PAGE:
Common-sense seems to be slipping away from our public consciousness. With common-sense no one needs a biology expert, scientist, certificate or license. With common-sense one can understand plain self-evident truths and you don’t even need a PhD.
The government, or the statists, have layered on so many controls that more and more of our independence is falling away. Under their dominion, we rarely have the freedom to live out our own lives as we see fit. The safety of the collective is deemed more important than the freedom of the individual.
Government intervention is growing more and more burdensome. As a result, people have become complacent. Their reluctance is only natural. After all, who can fight the voluminous regulations? This in turn, causes people to forego using their own common-sense. They see common-sense as a tool that no longer works in the modern world.
In fact, it doesn’t work because the vast majority of the rules and regulations were never constructed with any sense in mind. People end up just going along to get-along. Common-sense is missing today because it is now more advantageous to suffer the idiocy while at least making ends meet. This is a dangerous place for our society.
For example, take the water shut-off at Crater Lake.
The current snow-level is still between 100 and 120 inches. Parking is difficult due to the piles of snow in the parking lots. The park received more than 570 inches of snow in 2017. Yet, people will be informed that the park is experiencing a water shortage!
Tourists and Oregonians visiting Crater Lake will struggle making sense of the scene at the rim. The lake is beautiful, blue and full, the skyline is magnificent and the air is fresh and clear. However, the Rangers will inform them of the severe water shortage. They will be told to greatly limit their water consumption. The park will instruct our visitors to use non-flush toilets, take short showers, wash camp dishes, dry-brush teeth and clean the kids – all with their own dainty-wipe. Does this make sense?
Everyone is aware that these restricted conditions are due to a Tribal water call which included Annie Creek. Annie Creek, which normally supplies the park’s water, is a tributary of the Wood River and Upper Klamath Lake watershed affected by the call.
A priority call allows a water-right holder who has a senior priority claim to secure his water first. This may require other secondary water-right holders to undergo water volume restrictions or other regulations, so that priority rights can be met. This current call simply doesn’t make logical sense, since current stream-flow volumes are off the charts and there is more water in our rivers, tributaries and reaches than in the past several decades.
Never-the-less, this call, as senseless as it is, leads Crater Lake National Park to find an alternative water source.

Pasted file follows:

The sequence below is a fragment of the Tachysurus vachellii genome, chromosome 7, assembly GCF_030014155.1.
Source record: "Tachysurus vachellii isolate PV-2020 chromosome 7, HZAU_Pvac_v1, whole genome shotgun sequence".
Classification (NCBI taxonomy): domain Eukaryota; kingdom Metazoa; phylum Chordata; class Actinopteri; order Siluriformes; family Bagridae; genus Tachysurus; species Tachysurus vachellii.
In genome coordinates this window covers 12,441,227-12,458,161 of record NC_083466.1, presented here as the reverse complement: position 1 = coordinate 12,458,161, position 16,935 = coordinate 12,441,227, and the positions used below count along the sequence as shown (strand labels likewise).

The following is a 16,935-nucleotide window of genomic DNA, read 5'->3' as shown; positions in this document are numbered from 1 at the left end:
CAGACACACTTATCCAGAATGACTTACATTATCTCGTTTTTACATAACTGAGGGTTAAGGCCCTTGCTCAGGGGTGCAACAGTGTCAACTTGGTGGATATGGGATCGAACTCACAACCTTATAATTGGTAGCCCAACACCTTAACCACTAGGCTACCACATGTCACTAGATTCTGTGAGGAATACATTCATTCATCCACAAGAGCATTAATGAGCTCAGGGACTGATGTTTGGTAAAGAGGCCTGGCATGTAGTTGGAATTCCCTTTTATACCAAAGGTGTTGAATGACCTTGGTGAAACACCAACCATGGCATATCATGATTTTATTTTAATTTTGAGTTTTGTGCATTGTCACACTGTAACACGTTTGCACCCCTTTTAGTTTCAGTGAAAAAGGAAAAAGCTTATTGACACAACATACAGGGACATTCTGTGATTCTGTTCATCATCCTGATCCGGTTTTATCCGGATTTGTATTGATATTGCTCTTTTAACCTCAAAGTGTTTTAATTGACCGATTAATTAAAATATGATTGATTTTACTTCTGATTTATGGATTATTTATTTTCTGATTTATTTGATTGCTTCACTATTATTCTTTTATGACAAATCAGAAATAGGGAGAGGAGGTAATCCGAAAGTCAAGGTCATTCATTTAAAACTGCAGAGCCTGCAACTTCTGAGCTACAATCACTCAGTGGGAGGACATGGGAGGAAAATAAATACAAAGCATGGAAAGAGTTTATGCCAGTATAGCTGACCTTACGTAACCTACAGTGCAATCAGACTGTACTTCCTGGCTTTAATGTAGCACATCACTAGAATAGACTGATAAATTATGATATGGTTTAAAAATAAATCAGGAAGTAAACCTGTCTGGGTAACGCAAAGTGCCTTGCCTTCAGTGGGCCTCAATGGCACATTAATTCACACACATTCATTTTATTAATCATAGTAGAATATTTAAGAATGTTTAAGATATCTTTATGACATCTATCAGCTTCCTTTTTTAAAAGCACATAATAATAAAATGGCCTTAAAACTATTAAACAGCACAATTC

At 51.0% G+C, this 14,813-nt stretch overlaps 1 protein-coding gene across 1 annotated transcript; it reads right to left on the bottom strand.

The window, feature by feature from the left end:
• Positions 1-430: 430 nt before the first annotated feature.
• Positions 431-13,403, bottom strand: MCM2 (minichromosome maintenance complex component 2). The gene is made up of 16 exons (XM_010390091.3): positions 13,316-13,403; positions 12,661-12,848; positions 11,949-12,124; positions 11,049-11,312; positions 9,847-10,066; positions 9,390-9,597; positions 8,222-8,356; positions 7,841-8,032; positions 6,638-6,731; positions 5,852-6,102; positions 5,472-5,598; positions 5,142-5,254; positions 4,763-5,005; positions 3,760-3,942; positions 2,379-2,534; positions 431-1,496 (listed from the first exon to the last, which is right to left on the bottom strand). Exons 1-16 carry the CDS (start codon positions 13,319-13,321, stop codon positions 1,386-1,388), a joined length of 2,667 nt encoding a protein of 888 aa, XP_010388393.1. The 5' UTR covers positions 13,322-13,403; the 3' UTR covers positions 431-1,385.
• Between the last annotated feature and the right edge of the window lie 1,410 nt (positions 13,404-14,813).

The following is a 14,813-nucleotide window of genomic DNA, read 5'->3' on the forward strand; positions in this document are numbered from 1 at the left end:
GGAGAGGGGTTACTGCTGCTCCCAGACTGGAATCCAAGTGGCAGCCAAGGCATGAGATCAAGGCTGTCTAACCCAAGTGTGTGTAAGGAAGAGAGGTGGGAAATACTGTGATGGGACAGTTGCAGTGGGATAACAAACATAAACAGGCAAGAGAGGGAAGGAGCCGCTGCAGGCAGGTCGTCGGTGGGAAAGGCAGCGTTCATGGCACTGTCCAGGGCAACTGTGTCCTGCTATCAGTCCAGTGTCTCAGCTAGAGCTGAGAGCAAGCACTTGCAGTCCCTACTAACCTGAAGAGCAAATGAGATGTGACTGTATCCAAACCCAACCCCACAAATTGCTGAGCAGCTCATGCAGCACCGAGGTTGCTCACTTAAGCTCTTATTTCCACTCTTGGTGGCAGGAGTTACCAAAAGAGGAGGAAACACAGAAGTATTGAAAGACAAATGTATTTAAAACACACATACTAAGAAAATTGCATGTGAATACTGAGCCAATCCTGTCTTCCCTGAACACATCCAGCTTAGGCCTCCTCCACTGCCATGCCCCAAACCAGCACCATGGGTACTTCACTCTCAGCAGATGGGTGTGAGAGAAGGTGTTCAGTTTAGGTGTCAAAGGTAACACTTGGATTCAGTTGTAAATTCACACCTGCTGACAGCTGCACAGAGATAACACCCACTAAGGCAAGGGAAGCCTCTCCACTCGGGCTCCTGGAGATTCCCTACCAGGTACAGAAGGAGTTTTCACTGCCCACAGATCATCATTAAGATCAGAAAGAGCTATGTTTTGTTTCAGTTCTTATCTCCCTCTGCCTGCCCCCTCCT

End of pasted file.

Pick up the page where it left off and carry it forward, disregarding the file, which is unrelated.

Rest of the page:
The park typically uses about 36,000 gallons a day in May and that use will increase as summer visitation spikes in July and August – Chiloquin to the rescue!
The City of Chiloquin has contracted to pump 2.5 million gallons of water out of their groundwater well, place it into tanker trucks, drive it 40 miles round-trip while traversing several thousand feet of elevation to fill water storage tanks at the park.
The cost of buying water from the city of Chiloquin is nearly $40,000, while the cost of hauling the water will be closer to $400,000 for May & June. The absurdity hits the fan when one realizes that the rivers are flooding, snow is piled high, an existing aquifer is being tapped, millions of acre-feet of water are flowing into the salty Pacific, and the public will probably expend over $1,000,000 to accomplish – nothing
Common-sense is becoming harder and harder to find. Common-sense is getting smothered under the laws, rules, regulations, proceedings, motions, and summaries of the strategies. We will lose ourselves to the villains of this world if we can no longer approach an issue with forthright virtue and honor.
This recent water call is obviously not about common-sense regulation, it is about control.
Regulations are a necessary part of life. Regulation comes from a Latin word meaning rule, i.e., a standard, norm, or law. Regulations govern us from the day of our birth. We are regulated by our physical and mental capabilities, our family life, our parents, our church, our job experiences and much, much more. So, regulation per se, is not bad
However, control is another matter. Control, comes from a French word meaning a register, roll, or catalogue. This is why the Federal Registry is named as such. It is a giant rulebook of controls and it is constantly growing. Last year it grew by 80,000 pages and the total cost for compliance is in excess of $4 trillion dollars. This would be greater than the GDP of all but four other nations.
Regulatory growth is the unfortunate bureaucratic habit which can destroy the very resource that it tries to protect. It has become an administrative juggernaut of senseless rules for the purposes of control and the gradualistic accumulation of these regulations, combined with our collective loss of common-sense, may be our undoing.
Remember, if we don’t stand for rural Oregon values and common-sense –
No one will
The views expressed by authors are their own and not necessarily the views of Wallowa Valley Online
Contact Senator Linthicum:
Capitol Phone: 503-986-1728
Capitol Address: 900 Court St. NE, H-415, Salem, Oregon 97301